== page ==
Young Goodman Brown, a young and innocent man, bids farewell to his young partner, Faith. Faith asks him to stay, but Goodman Brown states he should leave, just for the night. He endeavors into the bleak forest of Salem, and is soon approached by a man of about fifty, to whom he bears an odd similarity. His buddy wore simple clothes, but brought a staff that looked like a fantastic black snake and appeared to move like a living serpent. Time and again, Goodman Brown protests the trip, firmly insisting that he should reverse. But, his companion tells him that his dad and grandpa had actually walked along the same course, along with other essential townspeople, such as the governor. Goodman Brown continues to follow. Along the path, they see a woman, Goody Cloyse, who taught Goodman Brown his catechism. His companion begins to look like the devil, while the woman, a witch. The personnel, too, appears to take life.
After a while, Goodman Brown sits down, figured out to not go any daddy. His buddies go on without him. As he sits, Goodman Brown believes he hears the minister and Deacon Gookin on horseback talking about the night’s meeting and a girl who would be taken into communion that night. Goodman Brown starts to hear voices, and among them, the lamentations of Faith. He yells her name, but hears just a echoes, and after that silence. A pink ribbon– Faith’s ribbon– flutters down kind above. “Maddened with despair”, Goodman Brown rushes forth into the forest, chuckling louder and louder, till he reaches the event. There, he sees an altar, surrounded by 4 blazing trees. Many of the town’s most honorable members were present, as were some of the least welcomed– the sinners and bad guys. Goodman Brown is led to the altar, where a cloaked female figure is also led. A dark figure prepares to welcome them into the fold, indicating the crowd behind them – the crowd Young Goodman Brown had reverenced from youth. The figure exposed them all as sinners, noting that “wicked is the nature of humanity. Evil must be your only happiness”. The cloaked woman is revealed to be Faith. Prior to the figure could lay the mark of baptism on Goodman Brown, he contacted us to Faith to “appreciate Paradise, and resist the wicked one.” Instantly, he finds himself alone in the forest.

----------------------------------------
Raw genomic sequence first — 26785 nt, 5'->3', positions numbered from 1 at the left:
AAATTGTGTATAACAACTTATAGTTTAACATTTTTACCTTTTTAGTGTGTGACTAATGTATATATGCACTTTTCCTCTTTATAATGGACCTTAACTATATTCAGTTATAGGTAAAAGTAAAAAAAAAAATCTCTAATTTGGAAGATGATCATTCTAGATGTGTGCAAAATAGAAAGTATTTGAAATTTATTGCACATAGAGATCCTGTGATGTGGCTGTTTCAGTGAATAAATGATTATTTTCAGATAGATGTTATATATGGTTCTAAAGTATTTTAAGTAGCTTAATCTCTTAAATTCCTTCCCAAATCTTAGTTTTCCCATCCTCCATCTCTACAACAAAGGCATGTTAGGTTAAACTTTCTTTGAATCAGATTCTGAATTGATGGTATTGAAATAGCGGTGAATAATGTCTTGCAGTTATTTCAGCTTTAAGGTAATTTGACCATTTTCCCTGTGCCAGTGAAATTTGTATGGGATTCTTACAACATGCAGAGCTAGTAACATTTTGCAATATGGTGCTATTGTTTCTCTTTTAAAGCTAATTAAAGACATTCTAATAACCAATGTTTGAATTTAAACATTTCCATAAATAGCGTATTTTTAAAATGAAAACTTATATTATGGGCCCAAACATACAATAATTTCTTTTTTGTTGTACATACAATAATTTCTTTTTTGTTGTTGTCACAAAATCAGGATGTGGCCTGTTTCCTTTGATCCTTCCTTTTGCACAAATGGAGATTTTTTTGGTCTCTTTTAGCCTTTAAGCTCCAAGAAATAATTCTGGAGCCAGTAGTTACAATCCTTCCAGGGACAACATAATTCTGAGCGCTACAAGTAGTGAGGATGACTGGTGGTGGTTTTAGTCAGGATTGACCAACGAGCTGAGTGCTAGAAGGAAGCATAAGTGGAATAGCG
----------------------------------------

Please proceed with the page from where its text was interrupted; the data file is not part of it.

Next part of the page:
The next morning, Goodman Brown arrives back in town, mystified about the events from the previous night. He runs into lots of people he saw in the forest– the Deacon, Goody Cloyse – all acting as if absolutely nothing had happened. He sees Faith, however passes without acknowledging her. Since the “night of that afraid dream” Goodman Brown became a dark and gloomy guy, who saw absolutely nothing but blasphemy all around him.